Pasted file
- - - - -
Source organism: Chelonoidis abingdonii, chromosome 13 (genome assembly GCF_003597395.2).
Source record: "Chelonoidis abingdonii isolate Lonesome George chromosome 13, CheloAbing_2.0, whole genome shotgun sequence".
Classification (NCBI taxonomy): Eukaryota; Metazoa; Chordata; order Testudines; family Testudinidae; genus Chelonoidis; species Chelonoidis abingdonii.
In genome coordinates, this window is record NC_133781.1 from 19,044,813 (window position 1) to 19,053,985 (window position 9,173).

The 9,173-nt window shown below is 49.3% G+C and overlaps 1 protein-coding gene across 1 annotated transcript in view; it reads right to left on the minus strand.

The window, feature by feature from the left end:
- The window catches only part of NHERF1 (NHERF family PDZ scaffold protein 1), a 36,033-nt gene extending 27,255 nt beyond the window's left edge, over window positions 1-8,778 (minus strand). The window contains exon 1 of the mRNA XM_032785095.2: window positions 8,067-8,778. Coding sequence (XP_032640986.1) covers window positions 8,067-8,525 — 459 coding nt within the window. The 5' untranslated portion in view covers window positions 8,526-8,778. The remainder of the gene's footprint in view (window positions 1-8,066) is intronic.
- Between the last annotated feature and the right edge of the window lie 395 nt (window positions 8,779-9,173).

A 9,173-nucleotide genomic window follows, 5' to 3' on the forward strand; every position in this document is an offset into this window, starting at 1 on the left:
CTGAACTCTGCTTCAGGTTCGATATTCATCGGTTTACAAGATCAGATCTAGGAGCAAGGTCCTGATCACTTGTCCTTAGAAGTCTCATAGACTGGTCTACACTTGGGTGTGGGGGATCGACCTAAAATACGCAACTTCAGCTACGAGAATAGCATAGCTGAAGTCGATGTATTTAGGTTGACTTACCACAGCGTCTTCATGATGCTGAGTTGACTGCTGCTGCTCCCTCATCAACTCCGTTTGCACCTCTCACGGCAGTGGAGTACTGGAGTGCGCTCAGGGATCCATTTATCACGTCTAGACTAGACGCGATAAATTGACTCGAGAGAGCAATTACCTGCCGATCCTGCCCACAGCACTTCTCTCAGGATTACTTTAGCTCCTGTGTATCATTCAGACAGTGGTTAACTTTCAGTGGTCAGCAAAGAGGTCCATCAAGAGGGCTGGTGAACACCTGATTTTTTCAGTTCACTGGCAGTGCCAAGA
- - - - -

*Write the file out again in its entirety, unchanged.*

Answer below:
Source organism: Chelonoidis abingdonii, chromosome 13 (genome assembly GCF_003597395.2).
Source record: "Chelonoidis abingdonii isolate Lonesome George chromosome 13, CheloAbing_2.0, whole genome shotgun sequence".
Classification (NCBI taxonomy): Eukaryota; Metazoa; Chordata; order Testudines; family Testudinidae; genus Chelonoidis; species Chelonoidis abingdonii.
In genome coordinates, this window is record NC_133781.1 from 19,044,813 (window position 1) to 19,053,985 (window position 9,173).

The 9,173-nt window shown below is 49.3% G+C and overlaps 1 protein-coding gene across 1 annotated transcript in view; it reads right to left on the minus strand.

The window, feature by feature from the left end:
- The window catches only part of NHERF1 (NHERF family PDZ scaffold protein 1), a 36,033-nt gene extending 27,255 nt beyond the window's left edge, over window positions 1-8,778 (minus strand). The window contains exon 1 of the mRNA XM_032785095.2: window positions 8,067-8,778. Coding sequence (XP_032640986.1) covers window positions 8,067-8,525 — 459 coding nt within the window. The 5' untranslated portion in view covers window positions 8,526-8,778. The remainder of the gene's footprint in view (window positions 1-8,066) is intronic.
- Between the last annotated feature and the right edge of the window lie 395 nt (window positions 8,779-9,173).

A 9,173-nucleotide genomic window follows, 5' to 3' on the forward strand; every position in this document is an offset into this window, starting at 1 on the left:
CTGAACTCTGCTTCAGGTTCGATATTCATCGGTTTACAAGATCAGATCTAGGAGCAAGGTCCTGATCACTTGTCCTTAGAAGTCTCATAGACTGGTCTACACTTGGGTGTGGGGGATCGACCTAAAATACGCAACTTCAGCTACGAGAATAGCATAGCTGAAGTCGATGTATTTAGGTTGACTTACCACAGCGTCTTCATGATGCTGAGTTGACTGCTGCTGCTCCCTCATCAACTCCGTTTGCACCTCTCACGGCAGTGGAGTACTGGAGTGCGCTCAGGGATCCATTTATCACGTCTAGACTAGACGCGATAAATTGACTCGAGAGAGCAATTACCTGCCGATCCTGCCCACAGCACTTCTCTCAGGATTACTTTAGCTCCTGTGTATCATTCAGACAGTGGTTAACTTTCAGTGGTCAGCAAAGAGGTCCATCAAGAGGGCTGGTGAACACCTGATTTTTTCAGTTCACTGGCAGTGCCAAGA